• C March 1, 2020, 3:26 am

      Hi Perry,

      Could it be that the reformulated hair products of Cantu and Shea Moisture contain Isopropyl Alcohol just because the new manufacturing processes involves conditioning agents in slurry form instead of solid pellets.

      I also noticed with certain Procter & Gamble products that the US manufactured conditioners don’t contain Isopropyl Alcohol while the European manufactured ones do. Is it because of different INCI regulations between US and EU, or because the US plants uses alcohol-free solid pallets and European plants slurries for conditioning agents?

      • Perry Romanowski March 2, 2020, 2:31 pm

        It’s not likely INCI differences. P&G would just follow the EU ones. You could be correct that it has to do with the types of ingredient forms they are using.

  • Vanessa March 23, 2015, 2:42 pm

    I saw this product on drugstore.com and some of the ingredients you have list are not even on the bottle.

    • Randy Schueller March 23, 2015, 4:19 pm

      It’s not surprising to see inaccurate ingredient lists online.

  • Dev March 9, 2016, 12:32 am

    If I’m not mistaken, the behentrimonium chloride raw material itself is a mixture of alcohol and water. The INCI for BTAC is “behentrimonium chloride & ethyl alcohol.” So I’m guessing if you see BTAC on the label of a cosmetic, alcohol isn’t too far behind. I did see that there are other things it’s dissolve in, but alcohol seems to be the most common. I also found that there is only 18% alcohol contained in the raw material mixture (at least from this particular manufacturer)

    Hope this help!


  • NeNe June 23, 2016, 8:57 pm

    The slip is amazing for Garnier Fructis Damage Control conditioner. But it’s not that moisturizing once you rinse. When you have it in, it feels so luxurious. then you rinse it off and it’s like, meh. I would recommend it for coarse hair that is hard to detangle, but be sure to follow up with a good nourishing moisturizing leave in if you have kinky and or curly hair.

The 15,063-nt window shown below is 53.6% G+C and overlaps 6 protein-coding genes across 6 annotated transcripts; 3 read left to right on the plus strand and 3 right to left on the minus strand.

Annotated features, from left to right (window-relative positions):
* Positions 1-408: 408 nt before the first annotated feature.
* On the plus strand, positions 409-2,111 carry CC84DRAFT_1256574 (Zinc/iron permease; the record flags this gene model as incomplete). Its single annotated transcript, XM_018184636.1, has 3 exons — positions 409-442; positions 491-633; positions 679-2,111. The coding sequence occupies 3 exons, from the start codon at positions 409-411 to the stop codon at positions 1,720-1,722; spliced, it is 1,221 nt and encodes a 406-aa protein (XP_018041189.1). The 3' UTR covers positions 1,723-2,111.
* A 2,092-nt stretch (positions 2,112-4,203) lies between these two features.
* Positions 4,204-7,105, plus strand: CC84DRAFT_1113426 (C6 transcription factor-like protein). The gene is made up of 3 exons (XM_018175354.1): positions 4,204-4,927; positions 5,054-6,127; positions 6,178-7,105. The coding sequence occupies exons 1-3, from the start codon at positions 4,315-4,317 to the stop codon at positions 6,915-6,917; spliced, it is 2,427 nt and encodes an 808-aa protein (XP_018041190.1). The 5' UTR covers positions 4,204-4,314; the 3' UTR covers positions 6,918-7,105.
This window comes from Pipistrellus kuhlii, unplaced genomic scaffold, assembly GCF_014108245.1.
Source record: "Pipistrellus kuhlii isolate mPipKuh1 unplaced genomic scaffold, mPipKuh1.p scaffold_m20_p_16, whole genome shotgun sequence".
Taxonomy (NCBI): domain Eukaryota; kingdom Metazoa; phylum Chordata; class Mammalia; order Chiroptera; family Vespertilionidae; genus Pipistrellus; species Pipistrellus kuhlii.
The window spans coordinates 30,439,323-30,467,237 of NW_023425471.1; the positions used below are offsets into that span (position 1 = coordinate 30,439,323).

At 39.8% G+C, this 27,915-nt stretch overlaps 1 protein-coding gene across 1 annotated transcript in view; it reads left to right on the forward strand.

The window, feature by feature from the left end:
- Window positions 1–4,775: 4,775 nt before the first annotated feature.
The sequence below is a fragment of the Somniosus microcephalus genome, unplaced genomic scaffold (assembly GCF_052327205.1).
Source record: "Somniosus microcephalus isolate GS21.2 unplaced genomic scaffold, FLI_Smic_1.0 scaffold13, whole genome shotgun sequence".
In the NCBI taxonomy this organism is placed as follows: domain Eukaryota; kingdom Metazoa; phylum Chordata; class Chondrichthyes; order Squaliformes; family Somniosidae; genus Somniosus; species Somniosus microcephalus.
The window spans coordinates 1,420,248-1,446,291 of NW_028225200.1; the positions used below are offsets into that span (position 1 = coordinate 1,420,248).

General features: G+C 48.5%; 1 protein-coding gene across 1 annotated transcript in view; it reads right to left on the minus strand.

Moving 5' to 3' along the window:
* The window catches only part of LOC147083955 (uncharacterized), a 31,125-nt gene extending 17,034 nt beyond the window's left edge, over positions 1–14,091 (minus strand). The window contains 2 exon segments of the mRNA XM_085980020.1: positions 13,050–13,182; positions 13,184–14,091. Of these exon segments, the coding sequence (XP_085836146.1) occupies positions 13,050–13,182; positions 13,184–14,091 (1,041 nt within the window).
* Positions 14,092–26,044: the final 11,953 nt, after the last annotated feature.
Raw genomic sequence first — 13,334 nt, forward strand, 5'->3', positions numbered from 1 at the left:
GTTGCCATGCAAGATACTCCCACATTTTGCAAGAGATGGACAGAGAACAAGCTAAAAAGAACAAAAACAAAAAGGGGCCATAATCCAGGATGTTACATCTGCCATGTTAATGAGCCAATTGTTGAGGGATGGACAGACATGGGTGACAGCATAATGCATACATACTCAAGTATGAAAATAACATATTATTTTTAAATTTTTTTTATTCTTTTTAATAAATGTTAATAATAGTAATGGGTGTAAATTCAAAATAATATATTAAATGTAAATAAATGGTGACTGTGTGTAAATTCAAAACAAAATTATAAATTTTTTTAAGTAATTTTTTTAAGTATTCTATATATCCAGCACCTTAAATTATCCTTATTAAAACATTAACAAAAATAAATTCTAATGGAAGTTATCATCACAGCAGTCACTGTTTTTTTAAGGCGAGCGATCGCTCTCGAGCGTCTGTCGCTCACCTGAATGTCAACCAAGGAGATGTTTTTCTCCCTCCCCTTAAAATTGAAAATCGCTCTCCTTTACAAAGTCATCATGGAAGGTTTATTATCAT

• Rita December 7, 2018, 1:22 pm

      This is because the mineral oil in the conditioner is what provides the slip while on your hair. After you rinse it, your hair feels meh because oil is not soluble in water. It stays on the hair strand and it is in fact extremely drying for anyone’s hair because it coats the hair shaft which in turn does not allow your hair to breathe or be penetrated by outside sources of moisture.

  • Anasa November 17, 2018, 2:45 am

    What if the IPA is in a leave in conditioner, specifically Garnier Ultimate Blends Argan Oil & Almond Cream Dry Hair Leave-In Conditioner? Is the amount of IPA a concern? I love this prod, but that’s an ingredient that makes me wary.

    • Perry Romanowski June 15, 2019, 1:06 pm

      IPA will just evaporate off so there is no problem with it being used as a solvent in the product.

  • dharmarajsinh zala April 29, 2020, 2:52 pm

    Is it necessary to use IPA in conditioner formulation if using behentrimonium chloride or it can be formulated without IPA…